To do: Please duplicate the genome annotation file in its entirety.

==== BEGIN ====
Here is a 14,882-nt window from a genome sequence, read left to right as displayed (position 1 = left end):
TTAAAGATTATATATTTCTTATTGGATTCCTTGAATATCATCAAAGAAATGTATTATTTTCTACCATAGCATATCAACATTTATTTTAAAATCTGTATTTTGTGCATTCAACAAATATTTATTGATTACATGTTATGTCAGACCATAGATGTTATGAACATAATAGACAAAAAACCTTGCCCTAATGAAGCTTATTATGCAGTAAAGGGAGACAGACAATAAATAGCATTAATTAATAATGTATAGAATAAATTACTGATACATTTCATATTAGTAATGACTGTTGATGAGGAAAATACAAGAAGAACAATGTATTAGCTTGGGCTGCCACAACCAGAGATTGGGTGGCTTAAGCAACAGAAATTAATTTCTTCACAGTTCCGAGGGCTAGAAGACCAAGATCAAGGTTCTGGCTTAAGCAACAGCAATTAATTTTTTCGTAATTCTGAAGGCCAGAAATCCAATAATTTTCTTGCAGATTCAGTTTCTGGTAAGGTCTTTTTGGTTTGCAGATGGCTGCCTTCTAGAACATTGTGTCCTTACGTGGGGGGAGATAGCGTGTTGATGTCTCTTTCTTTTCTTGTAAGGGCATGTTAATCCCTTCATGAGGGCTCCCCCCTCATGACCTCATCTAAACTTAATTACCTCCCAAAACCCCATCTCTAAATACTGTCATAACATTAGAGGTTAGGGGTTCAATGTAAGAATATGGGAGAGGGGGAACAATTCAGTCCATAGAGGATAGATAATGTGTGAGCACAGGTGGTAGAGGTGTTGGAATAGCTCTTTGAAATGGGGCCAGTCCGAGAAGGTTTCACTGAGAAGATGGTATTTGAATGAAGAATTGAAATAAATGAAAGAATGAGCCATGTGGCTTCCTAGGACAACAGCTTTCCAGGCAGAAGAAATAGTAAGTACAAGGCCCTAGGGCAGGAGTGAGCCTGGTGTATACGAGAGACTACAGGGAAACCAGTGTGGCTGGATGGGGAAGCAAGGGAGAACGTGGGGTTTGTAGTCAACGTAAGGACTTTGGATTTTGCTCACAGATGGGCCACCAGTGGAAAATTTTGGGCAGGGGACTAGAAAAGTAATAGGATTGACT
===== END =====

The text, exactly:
Here is a 14,882-nt window from a genome sequence, read left to right as displayed (position 1 = left end):
TTAAAGATTATATATTTCTTATTGGATTCCTTGAATATCATCAAAGAAATGTATTATTTTCTACCATAGCATATCAACATTTATTTTAAAATCTGTATTTTGTGCATTCAACAAATATTTATTGATTACATGTTATGTCAGACCATAGATGTTATGAACATAATAGACAAAAAACCTTGCCCTAATGAAGCTTATTATGCAGTAAAGGGAGACAGACAATAAATAGCATTAATTAATAATGTATAGAATAAATTACTGATACATTTCATATTAGTAATGACTGTTGATGAGGAAAATACAAGAAGAACAATGTATTAGCTTGGGCTGCCACAACCAGAGATTGGGTGGCTTAAGCAACAGAAATTAATTTCTTCACAGTTCCGAGGGCTAGAAGACCAAGATCAAGGTTCTGGCTTAAGCAACAGCAATTAATTTTTTCGTAATTCTGAAGGCCAGAAATCCAATAATTTTCTTGCAGATTCAGTTTCTGGTAAGGTCTTTTTGGTTTGCAGATGGCTGCCTTCTAGAACATTGTGTCCTTACGTGGGGGGAGATAGCGTGTTGATGTCTCTTTCTTTTCTTGTAAGGGCATGTTAATCCCTTCATGAGGGCTCCCCCCTCATGACCTCATCTAAACTTAATTACCTCCCAAAACCCCATCTCTAAATACTGTCATAACATTAGAGGTTAGGGGTTCAATGTAAGAATATGGGAGAGGGGGAACAATTCAGTCCATAGAGGATAGATAATGTGTGAGCACAGGTGGTAGAGGTGTTGGAATAGCTCTTTGAAATGGGGCCAGTCCGAGAAGGTTTCACTGAGAAGATGGTATTTGAATGAAGAATTGAAATAAATGAAAGAATGAGCCATGTGGCTTCCTAGGACAACAGCTTTCCAGGCAGAAGAAATAGTAAGTACAAGGCCCTAGGGCAGGAGTGAGCCTGGTGTATACGAGAGACTACAGGGAAACCAGTGTGGCTGGATGGGGAAGCAAGGGAGAACGTGGGGTTTGTAGTCAACGTAAGGACTTTGGATTTTGCTCACAGATGGGCCACCAGTGGAAAATTTTGGGCAGGGGACTAGAAAAGTAATAGGATTGACT